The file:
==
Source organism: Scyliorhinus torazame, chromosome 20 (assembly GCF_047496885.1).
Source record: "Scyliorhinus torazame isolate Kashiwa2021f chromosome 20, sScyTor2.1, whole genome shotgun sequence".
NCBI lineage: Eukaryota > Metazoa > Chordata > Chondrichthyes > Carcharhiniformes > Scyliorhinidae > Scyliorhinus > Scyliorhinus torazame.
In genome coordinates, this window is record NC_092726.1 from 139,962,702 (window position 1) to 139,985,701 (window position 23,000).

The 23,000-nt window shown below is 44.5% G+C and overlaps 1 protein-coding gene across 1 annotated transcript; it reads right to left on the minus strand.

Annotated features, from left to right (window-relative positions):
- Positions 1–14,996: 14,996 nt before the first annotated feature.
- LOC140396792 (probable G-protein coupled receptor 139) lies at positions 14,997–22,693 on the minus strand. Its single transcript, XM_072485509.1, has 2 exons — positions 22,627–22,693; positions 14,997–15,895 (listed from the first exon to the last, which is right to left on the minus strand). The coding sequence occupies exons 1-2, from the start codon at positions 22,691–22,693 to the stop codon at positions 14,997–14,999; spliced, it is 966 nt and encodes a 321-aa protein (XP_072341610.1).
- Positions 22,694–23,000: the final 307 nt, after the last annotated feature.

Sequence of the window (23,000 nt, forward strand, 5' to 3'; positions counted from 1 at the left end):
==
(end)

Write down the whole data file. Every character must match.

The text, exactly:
Source organism: Scyliorhinus torazame, chromosome 20 (assembly GCF_047496885.1).
Source record: "Scyliorhinus torazame isolate Kashiwa2021f chromosome 20, sScyTor2.1, whole genome shotgun sequence".
NCBI lineage: Eukaryota > Metazoa > Chordata > Chondrichthyes > Carcharhiniformes > Scyliorhinidae > Scyliorhinus > Scyliorhinus torazame.
In genome coordinates, this window is record NC_092726.1 from 139,962,702 (window position 1) to 139,985,701 (window position 23,000).

The 23,000-nt window shown below is 44.5% G+C and overlaps 1 protein-coding gene across 1 annotated transcript; it reads right to left on the minus strand.

Annotated features, from left to right (window-relative positions):
- Positions 1–14,996: 14,996 nt before the first annotated feature.
- LOC140396792 (probable G-protein coupled receptor 139) lies at positions 14,997–22,693 on the minus strand. Its single transcript, XM_072485509.1, has 2 exons — positions 22,627–22,693; positions 14,997–15,895 (listed from the first exon to the last, which is right to left on the minus strand). The coding sequence occupies exons 1-2, from the start codon at positions 22,691–22,693 to the stop codon at positions 14,997–14,999; spliced, it is 966 nt and encodes a 321-aa protein (XP_072341610.1).
- Positions 22,694–23,000: the final 307 nt, after the last annotated feature.

Sequence of the window (23,000 nt, forward strand, 5' to 3'; positions counted from 1 at the left end):